Most people don’t realize that they face serious wildfire danger, but if you live in the foothills, grasslands, or mountains of Colorado, you are at risk. With the lack of snowfall and almost no rain this spring, we should be on high alert for wildfire danger this summer. Durango is already experiencing a large wildfire that has burned more than 20,000 acres and with only hot and dry weather in the forecast, it is expected to be a multi-week effort to contain it. Although wildfires are mostly out of your control, there are many things that you can do to help reduce the risk and protect your home and your forest this summer.
The majority of homes ignite during a wildfire due to embers or small flames that get carried through the air. Embers are burning pieces of airborne wood and/or vegetation that can be carried more than a mile through the wind and can cause spot fires, igniting homes, debris and other objects. There have been many experiments done and models created to show that homes ignite due to the condition of the home and everything around it. This is called the Home Ignition Zone.
Understanding your Home Ignition Zone
The Home Ignition Zone is a concept, which includes the structure and the space immediately surrounding the structure. A retired USDA Forest Service fire scientist, Jack Cohen, developed this concept in the late 90’s. The Home Ignition Zone is divided into three zones. Below are descriptions of the zones along with some tips for taking care of them.
Immediate Zone: This includes the home and the area 0-5’ from the furthest attached exterior point of the home, also known as the non-combustible area. This zone is the most vulnerable to embers. It is advised to start with the house itself and then move into the landscaping section of the Immediate Zone.
• Clean roofs and gutters of dead leaves or debris that could catch embers.
• Repair or replace damaged or loose window screens in areas below patios and decks with wire mesh to prevent debris and combustible materials from accumulating.
• Replace or repair any loose or missing shingles or roof tiles to prevent ember penetration.
Intermediate Zone: This zone is 5-30’ from the furthest exterior point of the home. This zone focuses on landscaping/hardscaping, which helps to decrease fire behavior.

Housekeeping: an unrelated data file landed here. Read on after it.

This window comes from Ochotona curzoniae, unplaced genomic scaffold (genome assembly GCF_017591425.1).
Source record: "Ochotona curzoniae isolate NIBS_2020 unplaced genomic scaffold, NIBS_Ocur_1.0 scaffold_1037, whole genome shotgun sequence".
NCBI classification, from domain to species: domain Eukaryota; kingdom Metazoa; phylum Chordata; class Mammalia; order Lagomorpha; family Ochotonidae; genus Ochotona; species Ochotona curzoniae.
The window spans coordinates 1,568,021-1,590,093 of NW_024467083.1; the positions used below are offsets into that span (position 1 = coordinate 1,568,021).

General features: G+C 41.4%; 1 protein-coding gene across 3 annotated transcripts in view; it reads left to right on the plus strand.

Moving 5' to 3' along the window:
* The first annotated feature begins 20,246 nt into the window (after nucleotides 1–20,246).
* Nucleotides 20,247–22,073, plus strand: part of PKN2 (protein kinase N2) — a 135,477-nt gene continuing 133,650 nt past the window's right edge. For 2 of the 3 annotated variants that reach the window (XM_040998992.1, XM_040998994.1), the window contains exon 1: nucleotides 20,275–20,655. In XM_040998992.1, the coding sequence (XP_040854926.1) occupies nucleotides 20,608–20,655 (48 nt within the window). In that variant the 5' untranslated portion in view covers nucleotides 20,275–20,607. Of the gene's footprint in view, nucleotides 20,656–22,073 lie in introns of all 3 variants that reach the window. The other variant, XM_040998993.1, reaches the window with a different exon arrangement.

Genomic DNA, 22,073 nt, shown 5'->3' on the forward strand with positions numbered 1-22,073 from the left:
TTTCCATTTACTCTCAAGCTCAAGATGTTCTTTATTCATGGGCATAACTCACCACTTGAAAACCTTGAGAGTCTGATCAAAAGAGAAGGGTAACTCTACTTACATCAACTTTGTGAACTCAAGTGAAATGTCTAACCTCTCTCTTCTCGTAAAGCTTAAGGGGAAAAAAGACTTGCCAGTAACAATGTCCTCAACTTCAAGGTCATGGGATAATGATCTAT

• Clear vegetation from under large stationary propane tanks.
• Create fuel breaks with driveways, walkways, patios, and decks.
• Tree placement should be planned to ensure the mature canopy is no closer than ten feet to the edge of the structure.
Extended Zone: 30-100 feet, out to 200 feet. The major goal in this zone is not to eliminate fire, but to interrupt the fire’s path and keep flames smaller and on the ground.
• Dispose of heavy accumulations of ground litter/debris.
• Remove dead plant and tree material.
• Remove small conifers growing between mature trees.
• Remove vegetation adjacent to storage sheds or other outbuildings within this are.
Children and Fire Safety “Kid Free Zone”
Educating your children on fire safety can be just as effective as preparing your home against wildfires. With kids on summer break it is important to remind them about the dangers of playing with fire and also prepare them in case of a fire emergency.
• Make a home fire escape plan and practice it at least twice a year with your children.
• Teach children to never go back inside a building that is on fire.
• Keep children 3 feet away from anything that can get hot such as fire pits, personal fireplaces, and torches to prevent fires and burns.
• Keep smoking materials locked up in a high place.
• Never play with lighters or matches when you are with your children.
We encourage you to use these tips to help keep you and your family safe this summer and to keep the wildfire danger down in our beautiful state. If you have any questions, as always, feel free to contact your friends at the Carbondale Fire District.